The repatriated widow of an Islamic State fighter has been charged for previously entering parts of Syria that were under the control of the terrorist organisation.
New South Wales woman Mariam Raad, who returned to Australia last year, is accused of travelling to Syria in 2014 to join her husband, Muhammad Zahab.
He was a maths teacher turned Islamic State recruiter, who reportedly convinced dozens of his relatives to join him in Syria after he left Australia in 2013 to join Islamic State.
Australian security officials considered him one of the most senior members of the terrorist group.
It will be alleged in court Raad knew about her husband’s activities and willingly travelled to the conflict region – where he is believed to have died in an airstrike in 2018.
Raad was in the al-Roj internally displaced persons camp in north-east Syria until she was repatriated back to Australia in October 2022 along with 14 other women and their children.
Since her return, she has been living in the regional town of Young in NSW’s South West Slopes region.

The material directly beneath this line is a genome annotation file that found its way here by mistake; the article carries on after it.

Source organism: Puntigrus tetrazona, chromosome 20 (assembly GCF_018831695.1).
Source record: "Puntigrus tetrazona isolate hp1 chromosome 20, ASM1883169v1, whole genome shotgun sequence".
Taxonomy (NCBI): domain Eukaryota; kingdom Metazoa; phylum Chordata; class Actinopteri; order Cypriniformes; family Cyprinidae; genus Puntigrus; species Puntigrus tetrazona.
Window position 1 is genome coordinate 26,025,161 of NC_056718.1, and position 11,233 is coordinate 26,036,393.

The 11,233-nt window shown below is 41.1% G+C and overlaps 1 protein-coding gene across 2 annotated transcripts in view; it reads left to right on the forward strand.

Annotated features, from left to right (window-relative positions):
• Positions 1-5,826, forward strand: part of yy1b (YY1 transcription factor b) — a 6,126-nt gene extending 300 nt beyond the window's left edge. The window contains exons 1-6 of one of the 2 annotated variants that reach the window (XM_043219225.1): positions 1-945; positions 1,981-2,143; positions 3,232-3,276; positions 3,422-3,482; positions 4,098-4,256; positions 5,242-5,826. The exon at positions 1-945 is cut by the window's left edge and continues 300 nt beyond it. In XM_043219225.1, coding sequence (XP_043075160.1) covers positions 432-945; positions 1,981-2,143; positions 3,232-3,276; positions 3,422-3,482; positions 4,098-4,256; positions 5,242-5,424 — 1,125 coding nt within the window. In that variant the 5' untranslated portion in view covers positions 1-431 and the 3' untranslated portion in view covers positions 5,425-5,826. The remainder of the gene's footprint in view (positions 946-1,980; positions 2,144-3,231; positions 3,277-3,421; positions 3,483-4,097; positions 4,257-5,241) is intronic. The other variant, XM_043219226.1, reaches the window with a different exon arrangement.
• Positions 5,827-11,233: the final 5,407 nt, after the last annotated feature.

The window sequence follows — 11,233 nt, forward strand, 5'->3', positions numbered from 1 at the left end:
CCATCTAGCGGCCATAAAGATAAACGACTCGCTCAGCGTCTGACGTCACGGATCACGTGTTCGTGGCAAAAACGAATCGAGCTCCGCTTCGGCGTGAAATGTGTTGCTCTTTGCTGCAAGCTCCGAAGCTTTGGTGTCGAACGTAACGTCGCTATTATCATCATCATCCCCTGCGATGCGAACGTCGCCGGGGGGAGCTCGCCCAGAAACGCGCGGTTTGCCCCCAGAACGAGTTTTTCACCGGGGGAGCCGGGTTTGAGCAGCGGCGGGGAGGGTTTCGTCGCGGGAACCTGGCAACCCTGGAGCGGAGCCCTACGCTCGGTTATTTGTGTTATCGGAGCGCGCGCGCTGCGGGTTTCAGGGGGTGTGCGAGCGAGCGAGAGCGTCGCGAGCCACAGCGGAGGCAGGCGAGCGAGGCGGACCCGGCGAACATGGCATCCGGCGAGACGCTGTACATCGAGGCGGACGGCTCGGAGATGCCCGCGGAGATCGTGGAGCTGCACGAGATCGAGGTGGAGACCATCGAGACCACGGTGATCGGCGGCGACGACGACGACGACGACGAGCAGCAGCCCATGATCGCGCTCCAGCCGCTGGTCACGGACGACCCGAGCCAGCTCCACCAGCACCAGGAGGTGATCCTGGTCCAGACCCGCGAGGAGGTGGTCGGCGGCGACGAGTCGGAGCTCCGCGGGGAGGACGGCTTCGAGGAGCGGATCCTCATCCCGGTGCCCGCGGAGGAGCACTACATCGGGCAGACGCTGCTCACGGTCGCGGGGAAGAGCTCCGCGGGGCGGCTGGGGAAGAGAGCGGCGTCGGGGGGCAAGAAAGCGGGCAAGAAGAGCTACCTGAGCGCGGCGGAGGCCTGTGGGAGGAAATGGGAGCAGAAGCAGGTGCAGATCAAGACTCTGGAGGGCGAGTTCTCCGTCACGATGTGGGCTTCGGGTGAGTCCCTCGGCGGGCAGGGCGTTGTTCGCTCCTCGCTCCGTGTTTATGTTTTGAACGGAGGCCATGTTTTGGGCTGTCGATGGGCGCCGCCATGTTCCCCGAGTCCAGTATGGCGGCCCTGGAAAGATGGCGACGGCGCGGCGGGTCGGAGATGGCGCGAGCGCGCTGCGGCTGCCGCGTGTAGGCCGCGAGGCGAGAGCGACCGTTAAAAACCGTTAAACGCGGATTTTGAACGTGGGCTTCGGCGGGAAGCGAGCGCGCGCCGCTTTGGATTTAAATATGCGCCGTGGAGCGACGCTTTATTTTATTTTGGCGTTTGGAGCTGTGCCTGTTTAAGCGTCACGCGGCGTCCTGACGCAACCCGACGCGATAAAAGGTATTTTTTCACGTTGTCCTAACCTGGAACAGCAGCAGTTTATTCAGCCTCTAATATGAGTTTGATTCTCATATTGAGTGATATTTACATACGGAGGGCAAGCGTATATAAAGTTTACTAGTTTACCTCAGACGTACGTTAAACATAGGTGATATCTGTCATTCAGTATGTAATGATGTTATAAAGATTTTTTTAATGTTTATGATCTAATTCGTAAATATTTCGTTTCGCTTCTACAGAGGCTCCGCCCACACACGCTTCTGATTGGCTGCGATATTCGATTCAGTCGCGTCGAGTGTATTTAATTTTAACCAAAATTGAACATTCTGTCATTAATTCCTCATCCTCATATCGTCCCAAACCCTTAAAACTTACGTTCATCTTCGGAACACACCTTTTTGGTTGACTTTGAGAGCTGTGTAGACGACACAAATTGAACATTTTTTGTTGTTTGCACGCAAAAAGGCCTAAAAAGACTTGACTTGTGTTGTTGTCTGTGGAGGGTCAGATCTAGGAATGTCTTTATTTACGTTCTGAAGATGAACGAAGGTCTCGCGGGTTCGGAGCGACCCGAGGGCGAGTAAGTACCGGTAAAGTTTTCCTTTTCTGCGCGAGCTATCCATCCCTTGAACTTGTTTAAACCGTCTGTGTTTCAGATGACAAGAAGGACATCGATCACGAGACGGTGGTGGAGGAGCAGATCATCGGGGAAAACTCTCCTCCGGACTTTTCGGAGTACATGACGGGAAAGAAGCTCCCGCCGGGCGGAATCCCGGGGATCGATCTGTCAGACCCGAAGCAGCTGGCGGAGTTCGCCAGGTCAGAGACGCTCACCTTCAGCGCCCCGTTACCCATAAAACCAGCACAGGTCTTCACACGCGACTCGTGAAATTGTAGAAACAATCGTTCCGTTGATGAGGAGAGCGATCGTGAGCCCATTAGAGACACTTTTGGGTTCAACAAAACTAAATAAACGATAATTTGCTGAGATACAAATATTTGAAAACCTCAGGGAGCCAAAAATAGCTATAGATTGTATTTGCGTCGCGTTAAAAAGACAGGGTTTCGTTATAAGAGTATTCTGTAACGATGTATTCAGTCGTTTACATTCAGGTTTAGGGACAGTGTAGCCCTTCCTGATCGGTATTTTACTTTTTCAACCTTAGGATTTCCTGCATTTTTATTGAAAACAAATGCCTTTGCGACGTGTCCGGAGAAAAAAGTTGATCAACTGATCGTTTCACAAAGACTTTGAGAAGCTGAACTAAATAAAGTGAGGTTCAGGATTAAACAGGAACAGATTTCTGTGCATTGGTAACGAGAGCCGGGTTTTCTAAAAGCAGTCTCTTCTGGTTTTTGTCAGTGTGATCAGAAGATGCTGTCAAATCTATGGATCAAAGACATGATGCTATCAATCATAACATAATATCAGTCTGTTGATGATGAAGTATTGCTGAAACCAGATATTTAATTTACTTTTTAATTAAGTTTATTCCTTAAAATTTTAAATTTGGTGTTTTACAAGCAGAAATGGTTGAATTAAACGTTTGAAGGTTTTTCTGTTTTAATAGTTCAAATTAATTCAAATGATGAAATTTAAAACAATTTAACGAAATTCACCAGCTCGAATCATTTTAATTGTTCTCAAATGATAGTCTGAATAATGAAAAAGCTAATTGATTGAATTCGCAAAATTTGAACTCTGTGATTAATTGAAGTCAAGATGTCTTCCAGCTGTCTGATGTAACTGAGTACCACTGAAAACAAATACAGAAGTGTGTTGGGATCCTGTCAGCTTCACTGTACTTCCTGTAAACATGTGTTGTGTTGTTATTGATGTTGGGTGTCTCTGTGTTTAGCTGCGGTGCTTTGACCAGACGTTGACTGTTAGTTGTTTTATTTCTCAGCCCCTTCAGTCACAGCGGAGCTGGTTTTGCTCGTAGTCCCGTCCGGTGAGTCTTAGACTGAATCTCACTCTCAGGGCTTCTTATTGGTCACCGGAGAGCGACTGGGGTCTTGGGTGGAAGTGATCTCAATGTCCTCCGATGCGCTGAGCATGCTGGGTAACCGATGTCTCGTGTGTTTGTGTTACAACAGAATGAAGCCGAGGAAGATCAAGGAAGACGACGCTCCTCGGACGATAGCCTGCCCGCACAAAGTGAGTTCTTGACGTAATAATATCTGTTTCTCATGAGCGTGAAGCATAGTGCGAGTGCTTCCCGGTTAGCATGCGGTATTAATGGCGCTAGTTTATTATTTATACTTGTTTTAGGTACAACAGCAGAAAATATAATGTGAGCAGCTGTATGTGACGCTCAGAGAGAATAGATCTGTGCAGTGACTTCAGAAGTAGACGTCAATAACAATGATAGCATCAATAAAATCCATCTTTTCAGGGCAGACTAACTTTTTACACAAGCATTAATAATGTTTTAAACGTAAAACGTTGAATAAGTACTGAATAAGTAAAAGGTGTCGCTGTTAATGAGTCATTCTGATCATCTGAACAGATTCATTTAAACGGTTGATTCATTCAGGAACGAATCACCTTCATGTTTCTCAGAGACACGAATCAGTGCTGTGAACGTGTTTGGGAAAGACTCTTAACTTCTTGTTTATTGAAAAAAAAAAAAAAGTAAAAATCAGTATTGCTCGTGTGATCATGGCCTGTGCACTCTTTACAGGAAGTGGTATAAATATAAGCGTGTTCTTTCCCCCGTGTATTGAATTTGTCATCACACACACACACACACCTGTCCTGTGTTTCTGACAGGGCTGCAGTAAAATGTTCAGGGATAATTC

9News was there as Australian Federal Police raided a Parklea property where she stayed on her return last year with her sister-in-law.
At the same time, officers raided a home at Young in the state’s Central West, where Raad was arrested.
Raad has been charged following a “complex and long-term investigation” by the NSW Joint Counter Terrorism Team (JCTT).
Mayors in western Sydney where Raad and the other repatriated women were due to settle in October spoke out about their security concerns at the time.
The home affairs minister called a meeting and sat down with them to convince them that the women did not pose a risk.
In the background, the JCTT had already launched the covert investigation into Raad while she was on Syrian soil.
It will be alleged newly obtained evidence enabled the JCTT to charge the woman.
She could face up to 10 years in prison.
AFP Acting Assistant Commissioner Counter Terrorism and Special Investigations Command Sandra Booth said the JCTT will continue to investigate Australians returning from conflict areas.
“Individuals will be brought before the courts when evidence supports allegations that returned individuals have committed offences in conflict areas,” Booth said.
NSW Police Counter Terrorism and Special Tactics Commander, Assistant Commissioner Mark Walton, added the priority NSW JCTT has “zero tolerance” for anyone “who seek(s) to commit acts of violence or extremism”.
The NSW JCTT is comprised of officers from the AFP, NSW Police Force, the Australian
Security Intelligence Organisation, and the NSW Crime Commission.
Authorities have said there is no current or impending threat to the Australian community as part of this activity.
The woman is expected to face Wagga Wagga Local Court via audio-visual link tomorrow, charged with entering, or remaining in, declared areas, contrary to section 119.2 of the Criminal Code.